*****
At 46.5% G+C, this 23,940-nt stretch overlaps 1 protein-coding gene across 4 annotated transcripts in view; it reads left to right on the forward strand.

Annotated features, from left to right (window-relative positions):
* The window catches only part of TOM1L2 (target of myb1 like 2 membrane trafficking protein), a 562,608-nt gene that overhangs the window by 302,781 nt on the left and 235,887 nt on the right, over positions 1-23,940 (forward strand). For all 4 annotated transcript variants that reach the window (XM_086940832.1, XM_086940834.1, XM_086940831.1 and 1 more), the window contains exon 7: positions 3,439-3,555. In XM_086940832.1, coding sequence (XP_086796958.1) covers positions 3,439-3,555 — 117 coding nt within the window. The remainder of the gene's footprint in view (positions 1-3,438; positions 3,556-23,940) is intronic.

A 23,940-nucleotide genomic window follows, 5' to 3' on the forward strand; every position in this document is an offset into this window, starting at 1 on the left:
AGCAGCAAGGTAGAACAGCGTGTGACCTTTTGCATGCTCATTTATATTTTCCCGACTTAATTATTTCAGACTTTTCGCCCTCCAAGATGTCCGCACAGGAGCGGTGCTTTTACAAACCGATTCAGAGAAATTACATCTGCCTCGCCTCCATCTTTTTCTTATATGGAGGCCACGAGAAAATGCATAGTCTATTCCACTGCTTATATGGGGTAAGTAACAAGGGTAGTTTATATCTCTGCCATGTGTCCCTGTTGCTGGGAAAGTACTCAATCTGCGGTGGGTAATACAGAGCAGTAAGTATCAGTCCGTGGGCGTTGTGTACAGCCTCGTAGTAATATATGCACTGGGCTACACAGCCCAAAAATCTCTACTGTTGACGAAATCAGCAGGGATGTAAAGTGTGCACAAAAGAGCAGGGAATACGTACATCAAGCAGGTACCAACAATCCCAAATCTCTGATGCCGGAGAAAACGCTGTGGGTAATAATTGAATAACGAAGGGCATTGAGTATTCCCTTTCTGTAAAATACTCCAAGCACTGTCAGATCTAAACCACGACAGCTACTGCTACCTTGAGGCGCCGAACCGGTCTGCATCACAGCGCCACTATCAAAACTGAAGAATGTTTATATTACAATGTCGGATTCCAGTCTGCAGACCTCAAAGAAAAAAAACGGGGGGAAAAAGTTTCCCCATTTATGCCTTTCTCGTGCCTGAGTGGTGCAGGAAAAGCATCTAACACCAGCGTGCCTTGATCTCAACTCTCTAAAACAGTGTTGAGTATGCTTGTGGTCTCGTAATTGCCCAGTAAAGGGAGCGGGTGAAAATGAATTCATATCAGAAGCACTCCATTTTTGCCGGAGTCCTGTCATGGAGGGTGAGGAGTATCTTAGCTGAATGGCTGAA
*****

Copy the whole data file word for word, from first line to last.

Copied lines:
At 46.5% G+C, this 23,940-nt stretch overlaps 1 protein-coding gene across 4 annotated transcripts in view; it reads left to right on the forward strand.

Annotated features, from left to right (window-relative positions):
* The window catches only part of TOM1L2 (target of myb1 like 2 membrane trafficking protein), a 562,608-nt gene that overhangs the window by 302,781 nt on the left and 235,887 nt on the right, over positions 1-23,940 (forward strand). For all 4 annotated transcript variants that reach the window (XM_086940832.1, XM_086940834.1, XM_086940831.1 and 1 more), the window contains exon 7: positions 3,439-3,555. In XM_086940832.1, coding sequence (XP_086796958.1) covers positions 3,439-3,555 — 117 coding nt within the window. The remainder of the gene's footprint in view (positions 1-3,438; positions 3,556-23,940) is intronic.

A 23,940-nucleotide genomic window follows, 5' to 3' on the forward strand; every position in this document is an offset into this window, starting at 1 on the left:
AGCAGCAAGGTAGAACAGCGTGTGACCTTTTGCATGCTCATTTATATTTTCCCGACTTAATTATTTCAGACTTTTCGCCCTCCAAGATGTCCGCACAGGAGCGGTGCTTTTACAAACCGATTCAGAGAAATTACATCTGCCTCGCCTCCATCTTTTTCTTATATGGAGGCCACGAGAAAATGCATAGTCTATTCCACTGCTTATATGGGGTAAGTAACAAGGGTAGTTTATATCTCTGCCATGTGTCCCTGTTGCTGGGAAAGTACTCAATCTGCGGTGGGTAATACAGAGCAGTAAGTATCAGTCCGTGGGCGTTGTGTACAGCCTCGTAGTAATATATGCACTGGGCTACACAGCCCAAAAATCTCTACTGTTGACGAAATCAGCAGGGATGTAAAGTGTGCACAAAAGAGCAGGGAATACGTACATCAAGCAGGTACCAACAATCCCAAATCTCTGATGCCGGAGAAAACGCTGTGGGTAATAATTGAATAACGAAGGGCATTGAGTATTCCCTTTCTGTAAAATACTCCAAGCACTGTCAGATCTAAACCACGACAGCTACTGCTACCTTGAGGCGCCGAACCGGTCTGCATCACAGCGCCACTATCAAAACTGAAGAATGTTTATATTACAATGTCGGATTCCAGTCTGCAGACCTCAAAGAAAAAAAACGGGGGGAAAAAGTTTCCCCATTTATGCCTTTCTCGTGCCTGAGTGGTGCAGGAAAAGCATCTAACACCAGCGTGCCTTGATCTCAACTCTCTAAAACAGTGTTGAGTATGCTTGTGGTCTCGTAATTGCCCAGTAAAGGGAGCGGGTGAAAATGAATTCATATCAGAAGCACTCCATTTTTGCCGGAGTCCTGTCATGGAGGGTGAGGAGTATCTTAGCTGAATGGCTGAA